Former Screaming Trees frontman Mark Lanegan commented on the possibility of a Screaming Trees reunion recently in an interview with The Skinny.  While Lanegan seems disinterested in the idea, I think they’ll do some shows together someday.  Probably for some Sub Pop or Seattle type special event, that’s just my opinion though.  Everybody reunites, even Lanegan’s buddy Greg Dulli’s band The Afghan Whigs are reuniting.  Just the fact that there was actually an offer out there according to Lanegan, despite the Trees never having huge commercial success and being more of a cult following type act, makes me hopeful.  Everybody chases the dollar at some point!  So please, promoters out there, keep sending the offers out to Lanegan and company!  Here’s part of the article:

As Lanegan traces his prosperous friendship with Goss back to the recording of Screaming Trees’ gospel-tinged 1996 swansong Dust, we stray onto the topic of the recently released Last Words – a chronicle of the Trees’ final demo sessions, recorded while the band knew it was falling apart. 12 years after their final gig, is he glad the recordings finally surfaced?

“Those guys have been coming to me for a while,” he says hesitantly. “I liked those songs when we did ‘em. When I listened to the mixes – that was my involvement, saying this is OK, which they all were – there wasn’t anything I wasn’t cool with, they did a fine job of mixing it. That’s all I really cared about. But when I heard those songs back I was surprised at the emotion that it brought up. It was weird – I realised that they were still really good songs; so yeah, in that way I was glad that they came out.

“But I would have felt that the Trees was bookended if we had ended on any of our records,” he laughs. “I mean, that’s not to say I didn’t think there was a wealth of songs – there could have been three more records after that, because one thing Gary Lee Conner did was write a lot of really great songs in my opinion, but, five years is a long time for a band, ten years is a long time for a band, fifteen years is a really long time for a band – and that’s how long we were together. That’s a good eight years longer than my longest love relationship.”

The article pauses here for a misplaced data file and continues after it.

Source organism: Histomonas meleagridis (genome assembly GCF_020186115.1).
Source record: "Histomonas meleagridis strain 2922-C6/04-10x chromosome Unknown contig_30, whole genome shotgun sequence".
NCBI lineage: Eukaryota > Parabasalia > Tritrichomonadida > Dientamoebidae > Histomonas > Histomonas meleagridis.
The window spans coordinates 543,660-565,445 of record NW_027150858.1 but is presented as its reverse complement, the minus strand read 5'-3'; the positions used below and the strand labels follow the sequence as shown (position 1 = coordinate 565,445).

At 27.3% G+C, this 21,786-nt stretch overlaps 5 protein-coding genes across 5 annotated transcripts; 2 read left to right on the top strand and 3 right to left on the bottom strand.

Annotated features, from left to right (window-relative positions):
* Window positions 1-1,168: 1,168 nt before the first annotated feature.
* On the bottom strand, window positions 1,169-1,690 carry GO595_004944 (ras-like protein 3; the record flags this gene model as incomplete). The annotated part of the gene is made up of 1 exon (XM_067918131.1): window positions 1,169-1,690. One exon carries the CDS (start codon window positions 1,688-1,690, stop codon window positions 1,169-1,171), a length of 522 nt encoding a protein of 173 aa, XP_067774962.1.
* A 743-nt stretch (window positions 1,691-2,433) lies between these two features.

With a number of Screaming Trees’ formerly defunct peers having overcome ego (Soundgarden) and even death (Alice in Chains) to once again function as formidable touring prospects in recent years (indeed, the news that Dulli is set to reconvene the Afghan Whigs for a series of gigs this summer breaks just a few days after we meet), does Lanegan see any allure in following suit?

“Well, after the very last show that the Trees did – which I’ll say we only did because we were offered a significant amount of money to do it – I said to whoever was managing us at the time ‘Don’t ever tell me again if someone wants me to do this,’” he shakes his head even now. “It didn’t make me feel good. It wasn’t easy collaborating with the Trees; for some reason we were like water and fire. Music should have a certain amount of joy to it, and it had stopped doing that for me. I won’t say how long before, but it had stopped. Regardless of me saying that, it still comes up. As a matter of fact there was an offer last summer, but I’m not interested in doing it. I don’t know if those guys are…”

Are the lines of communication open? “Sure, I just exchanged texts on Thanksgiving with Van and Barrett Martin, and there was a certain amount of contact as this demos record came about. When I’m in Seattle sometimes I see Barrett, Van lives quite a bit further north from there. Lee has lived in Texas for years and he and I were never close anyway, so… it’s like family,” he laughs.